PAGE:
Francisco Magalhães, one of our favorite chefs, recommended the lunches that Adolfo Henriques prepares in Maçussa, a small town lost in the middle of Ribatejo. We called Adolfo to see if he could accommodate us and we were told to come the following Saturday at 1:30 pm to Rua do Moinho, number three.

We arrived late because we got lost. Maçussa is ignored by most GPS maps, so we had to resort to the ancient art of asking for directions. We parked underneath an oak tree and walked to a small green door marked with the number there. Inside, next to an old grandfather’s clock, there was a table set with plates of mouthwatering artisanal chèvre, camembert, and prosciutto.

Adolfo came to greet us. He looks like Ernest Hemmingway and speaks in short, crisp sentences much like the characters in Hemmingway’s novels. We asked many questions and this flood of curiosity made him clearly uneasy. “My usual conversation pals are two mules. They’re the only ones who truly understand me,” he tells us.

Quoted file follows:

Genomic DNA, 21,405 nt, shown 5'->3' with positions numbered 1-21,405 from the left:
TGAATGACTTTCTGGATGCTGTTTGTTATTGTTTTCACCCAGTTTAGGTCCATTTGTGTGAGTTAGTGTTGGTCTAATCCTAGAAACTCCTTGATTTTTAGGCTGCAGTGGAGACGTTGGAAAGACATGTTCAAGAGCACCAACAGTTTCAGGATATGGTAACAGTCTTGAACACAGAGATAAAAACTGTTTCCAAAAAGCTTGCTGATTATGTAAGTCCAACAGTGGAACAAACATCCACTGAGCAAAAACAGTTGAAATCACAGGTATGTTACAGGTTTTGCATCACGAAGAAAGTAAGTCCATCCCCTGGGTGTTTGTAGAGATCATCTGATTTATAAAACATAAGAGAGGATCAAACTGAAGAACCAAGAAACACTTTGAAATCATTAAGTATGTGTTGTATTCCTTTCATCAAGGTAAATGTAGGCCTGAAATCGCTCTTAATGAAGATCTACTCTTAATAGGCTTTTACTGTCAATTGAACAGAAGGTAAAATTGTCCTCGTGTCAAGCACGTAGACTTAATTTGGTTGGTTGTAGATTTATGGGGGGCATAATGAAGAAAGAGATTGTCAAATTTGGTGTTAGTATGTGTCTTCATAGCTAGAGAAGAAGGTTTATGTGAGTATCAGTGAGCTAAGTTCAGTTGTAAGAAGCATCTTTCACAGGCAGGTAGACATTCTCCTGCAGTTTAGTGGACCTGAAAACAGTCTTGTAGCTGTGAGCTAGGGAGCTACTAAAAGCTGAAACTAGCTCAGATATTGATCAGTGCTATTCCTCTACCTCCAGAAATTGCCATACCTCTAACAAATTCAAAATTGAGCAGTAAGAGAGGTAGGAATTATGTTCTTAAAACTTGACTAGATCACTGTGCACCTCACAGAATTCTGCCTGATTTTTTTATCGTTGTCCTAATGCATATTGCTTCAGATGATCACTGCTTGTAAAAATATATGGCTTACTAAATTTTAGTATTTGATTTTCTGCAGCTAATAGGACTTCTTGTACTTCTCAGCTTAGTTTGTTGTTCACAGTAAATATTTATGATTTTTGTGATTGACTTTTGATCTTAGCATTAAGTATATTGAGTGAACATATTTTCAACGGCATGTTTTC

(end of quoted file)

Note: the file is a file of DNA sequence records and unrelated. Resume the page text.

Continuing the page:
A server arrives with glasses of orange wine, made by leaving the juice of white grapes in contact with the skins. It has a wonderful acidity and evanescent aromas of fruit, herbs and flowers. “This type of wine was common in the old days when there were 226 wineries in Maçussa,” says Adolfo.

He brings us a basket with two types of bread. “I make this bread with yeast inherited from my grandfather. We kept it alive all these years. One of our breads is made with barbela wheat, an ancient gluten-free variety that is almost extinct. I started with a small bag of seeds. It took years to produce enough wheat to bake bread,” he explains.

Next, Adolfo offers us a tray of “gaspiada,” yellow pieces of baked polenta soaked in fragrant olive oil. He makes cornbread in a clay bowl that is more than a century old, a wedding present received by his grandmother. Some dough leftovers stay attached to the recipient. He mixes them with olive oil, bakes them, and serves them in cabbage leaves. “The elders say it is a recipe left by the French troops who trampled on Ribatejo during the peninsular wars.” says Adolfo.